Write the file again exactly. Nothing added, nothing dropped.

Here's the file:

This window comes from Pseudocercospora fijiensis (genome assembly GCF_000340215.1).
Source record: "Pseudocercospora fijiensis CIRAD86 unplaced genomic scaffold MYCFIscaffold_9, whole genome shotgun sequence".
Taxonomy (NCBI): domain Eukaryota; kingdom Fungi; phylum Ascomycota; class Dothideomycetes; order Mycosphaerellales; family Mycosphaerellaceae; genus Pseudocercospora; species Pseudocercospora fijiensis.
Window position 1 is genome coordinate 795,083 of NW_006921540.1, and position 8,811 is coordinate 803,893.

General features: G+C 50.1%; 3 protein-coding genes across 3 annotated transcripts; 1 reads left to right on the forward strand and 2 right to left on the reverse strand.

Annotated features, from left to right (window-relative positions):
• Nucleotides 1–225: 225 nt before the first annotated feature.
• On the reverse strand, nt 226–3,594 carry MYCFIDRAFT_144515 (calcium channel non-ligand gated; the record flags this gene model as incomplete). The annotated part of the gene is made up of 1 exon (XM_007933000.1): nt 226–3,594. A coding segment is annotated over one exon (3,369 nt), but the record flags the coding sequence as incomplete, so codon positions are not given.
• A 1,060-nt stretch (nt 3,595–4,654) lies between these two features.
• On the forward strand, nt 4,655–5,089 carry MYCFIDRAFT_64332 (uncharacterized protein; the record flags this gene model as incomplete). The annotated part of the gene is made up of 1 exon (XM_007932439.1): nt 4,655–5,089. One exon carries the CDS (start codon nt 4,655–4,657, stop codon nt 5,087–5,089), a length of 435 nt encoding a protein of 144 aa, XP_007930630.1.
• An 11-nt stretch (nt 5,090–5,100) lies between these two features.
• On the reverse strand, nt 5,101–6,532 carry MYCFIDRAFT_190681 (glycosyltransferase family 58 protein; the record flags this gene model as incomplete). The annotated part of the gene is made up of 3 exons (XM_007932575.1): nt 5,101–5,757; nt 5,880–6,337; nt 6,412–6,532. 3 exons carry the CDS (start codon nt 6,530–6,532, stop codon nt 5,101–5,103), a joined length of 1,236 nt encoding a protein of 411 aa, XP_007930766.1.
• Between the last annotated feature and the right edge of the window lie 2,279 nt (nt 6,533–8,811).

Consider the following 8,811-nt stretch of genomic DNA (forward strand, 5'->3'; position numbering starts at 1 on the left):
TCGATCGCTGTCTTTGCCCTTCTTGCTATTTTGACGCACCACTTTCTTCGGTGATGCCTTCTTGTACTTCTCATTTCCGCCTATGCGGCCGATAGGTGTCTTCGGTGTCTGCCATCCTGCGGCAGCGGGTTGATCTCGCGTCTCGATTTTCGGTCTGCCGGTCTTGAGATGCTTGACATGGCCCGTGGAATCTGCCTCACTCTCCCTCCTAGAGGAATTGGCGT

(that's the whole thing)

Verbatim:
This window comes from Pseudocercospora fijiensis (genome assembly GCF_000340215.1).
Source record: "Pseudocercospora fijiensis CIRAD86 unplaced genomic scaffold MYCFIscaffold_9, whole genome shotgun sequence".
Taxonomy (NCBI): domain Eukaryota; kingdom Fungi; phylum Ascomycota; class Dothideomycetes; order Mycosphaerellales; family Mycosphaerellaceae; genus Pseudocercospora; species Pseudocercospora fijiensis.
Window position 1 is genome coordinate 795,083 of NW_006921540.1, and position 8,811 is coordinate 803,893.

General features: G+C 50.1%; 3 protein-coding genes across 3 annotated transcripts; 1 reads left to right on the forward strand and 2 right to left on the reverse strand.

Annotated features, from left to right (window-relative positions):
• Nucleotides 1–225: 225 nt before the first annotated feature.
• On the reverse strand, nt 226–3,594 carry MYCFIDRAFT_144515 (calcium channel non-ligand gated; the record flags this gene model as incomplete). The annotated part of the gene is made up of 1 exon (XM_007933000.1): nt 226–3,594. A coding segment is annotated over one exon (3,369 nt), but the record flags the coding sequence as incomplete, so codon positions are not given.
• A 1,060-nt stretch (nt 3,595–4,654) lies between these two features.
• On the forward strand, nt 4,655–5,089 carry MYCFIDRAFT_64332 (uncharacterized protein; the record flags this gene model as incomplete). The annotated part of the gene is made up of 1 exon (XM_007932439.1): nt 4,655–5,089. One exon carries the CDS (start codon nt 4,655–4,657, stop codon nt 5,087–5,089), a length of 435 nt encoding a protein of 144 aa, XP_007930630.1.
• An 11-nt stretch (nt 5,090–5,100) lies between these two features.
• On the reverse strand, nt 5,101–6,532 carry MYCFIDRAFT_190681 (glycosyltransferase family 58 protein; the record flags this gene model as incomplete). The annotated part of the gene is made up of 3 exons (XM_007932575.1): nt 5,101–5,757; nt 5,880–6,337; nt 6,412–6,532. 3 exons carry the CDS (start codon nt 6,530–6,532, stop codon nt 5,101–5,103), a joined length of 1,236 nt encoding a protein of 411 aa, XP_007930766.1.
• Between the last annotated feature and the right edge of the window lie 2,279 nt (nt 6,533–8,811).

Consider the following 8,811-nt stretch of genomic DNA (forward strand, 5'->3'; position numbering starts at 1 on the left):
TCGATCGCTGTCTTTGCCCTTCTTGCTATTTTGACGCACCACTTTCTTCGGTGATGCCTTCTTGTACTTCTCATTTCCGCCTATGCGGCCGATAGGTGTCTTCGGTGTCTGCCATCCTGCGGCAGCGGGTTGATCTCGCGTCTCGATTTTCGGTCTGCCGGTCTTGAGATGCTTGACATGGCCCGTGGAATCTGCCTCACTCTCCCTCCTAGAGGAATTGGCGT